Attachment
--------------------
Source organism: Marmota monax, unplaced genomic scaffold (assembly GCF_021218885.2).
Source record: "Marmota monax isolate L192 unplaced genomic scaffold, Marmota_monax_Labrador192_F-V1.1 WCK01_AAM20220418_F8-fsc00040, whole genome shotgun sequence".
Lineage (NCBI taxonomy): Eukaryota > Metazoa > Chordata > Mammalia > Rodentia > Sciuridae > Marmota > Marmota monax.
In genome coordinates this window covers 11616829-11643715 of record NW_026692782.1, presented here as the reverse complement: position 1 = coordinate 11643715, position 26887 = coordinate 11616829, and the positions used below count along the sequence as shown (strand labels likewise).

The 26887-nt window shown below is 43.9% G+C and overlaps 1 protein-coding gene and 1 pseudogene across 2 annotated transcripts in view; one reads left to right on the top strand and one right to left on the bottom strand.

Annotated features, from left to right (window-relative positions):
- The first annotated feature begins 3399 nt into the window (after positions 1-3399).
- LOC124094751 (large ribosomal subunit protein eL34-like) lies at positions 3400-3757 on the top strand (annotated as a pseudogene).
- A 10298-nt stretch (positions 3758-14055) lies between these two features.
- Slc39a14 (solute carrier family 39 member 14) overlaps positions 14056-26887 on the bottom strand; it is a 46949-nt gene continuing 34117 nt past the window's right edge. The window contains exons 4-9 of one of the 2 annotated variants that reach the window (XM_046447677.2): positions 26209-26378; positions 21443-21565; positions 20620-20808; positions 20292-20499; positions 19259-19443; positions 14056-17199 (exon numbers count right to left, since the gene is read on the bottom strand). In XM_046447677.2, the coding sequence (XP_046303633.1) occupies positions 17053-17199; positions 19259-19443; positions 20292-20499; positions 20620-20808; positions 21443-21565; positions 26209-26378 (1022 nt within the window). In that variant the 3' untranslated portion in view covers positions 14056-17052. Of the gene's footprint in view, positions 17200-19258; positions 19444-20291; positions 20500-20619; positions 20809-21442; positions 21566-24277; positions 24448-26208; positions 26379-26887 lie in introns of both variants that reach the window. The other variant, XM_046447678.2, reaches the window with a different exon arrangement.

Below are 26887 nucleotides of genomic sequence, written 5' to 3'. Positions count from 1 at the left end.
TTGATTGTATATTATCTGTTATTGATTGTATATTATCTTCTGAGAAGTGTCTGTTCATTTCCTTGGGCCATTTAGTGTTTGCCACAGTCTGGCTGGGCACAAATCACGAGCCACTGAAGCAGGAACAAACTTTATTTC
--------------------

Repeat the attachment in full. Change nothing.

Source organism: Marmota monax, unplaced genomic scaffold (assembly GCF_021218885.2).
Source record: "Marmota monax isolate L192 unplaced genomic scaffold, Marmota_monax_Labrador192_F-V1.1 WCK01_AAM20220418_F8-fsc00040, whole genome shotgun sequence".
Lineage (NCBI taxonomy): Eukaryota > Metazoa > Chordata > Mammalia > Rodentia > Sciuridae > Marmota > Marmota monax.
In genome coordinates this window covers 11616829-11643715 of record NW_026692782.1, presented here as the reverse complement: position 1 = coordinate 11643715, position 26887 = coordinate 11616829, and the positions used below count along the sequence as shown (strand labels likewise).

The 26887-nt window shown below is 43.9% G+C and overlaps 1 protein-coding gene and 1 pseudogene across 2 annotated transcripts in view; one reads left to right on the top strand and one right to left on the bottom strand.

Annotated features, from left to right (window-relative positions):
- The first annotated feature begins 3399 nt into the window (after positions 1-3399).
- LOC124094751 (large ribosomal subunit protein eL34-like) lies at positions 3400-3757 on the top strand (annotated as a pseudogene).
- A 10298-nt stretch (positions 3758-14055) lies between these two features.
- Slc39a14 (solute carrier family 39 member 14) overlaps positions 14056-26887 on the bottom strand; it is a 46949-nt gene continuing 34117 nt past the window's right edge. The window contains exons 4-9 of one of the 2 annotated variants that reach the window (XM_046447677.2): positions 26209-26378; positions 21443-21565; positions 20620-20808; positions 20292-20499; positions 19259-19443; positions 14056-17199 (exon numbers count right to left, since the gene is read on the bottom strand). In XM_046447677.2, the coding sequence (XP_046303633.1) occupies positions 17053-17199; positions 19259-19443; positions 20292-20499; positions 20620-20808; positions 21443-21565; positions 26209-26378 (1022 nt within the window). In that variant the 3' untranslated portion in view covers positions 14056-17052. Of the gene's footprint in view, positions 17200-19258; positions 19444-20291; positions 20500-20619; positions 20809-21442; positions 21566-24277; positions 24448-26208; positions 26379-26887 lie in introns of both variants that reach the window. The other variant, XM_046447678.2, reaches the window with a different exon arrangement.

Below are 26887 nucleotides of genomic sequence, written 5' to 3'. Positions count from 1 at the left end.
TTGATTGTATATTATCTGTTATTGATTGTATATTATCTTCTGAGAAGTGTCTGTTCATTTCCTTGGGCCATTTAGTGTTTGCCACAGTCTGGCTGGGCACAAATCACGAGCCACTGAAGCAGGAACAAACTTTATTTC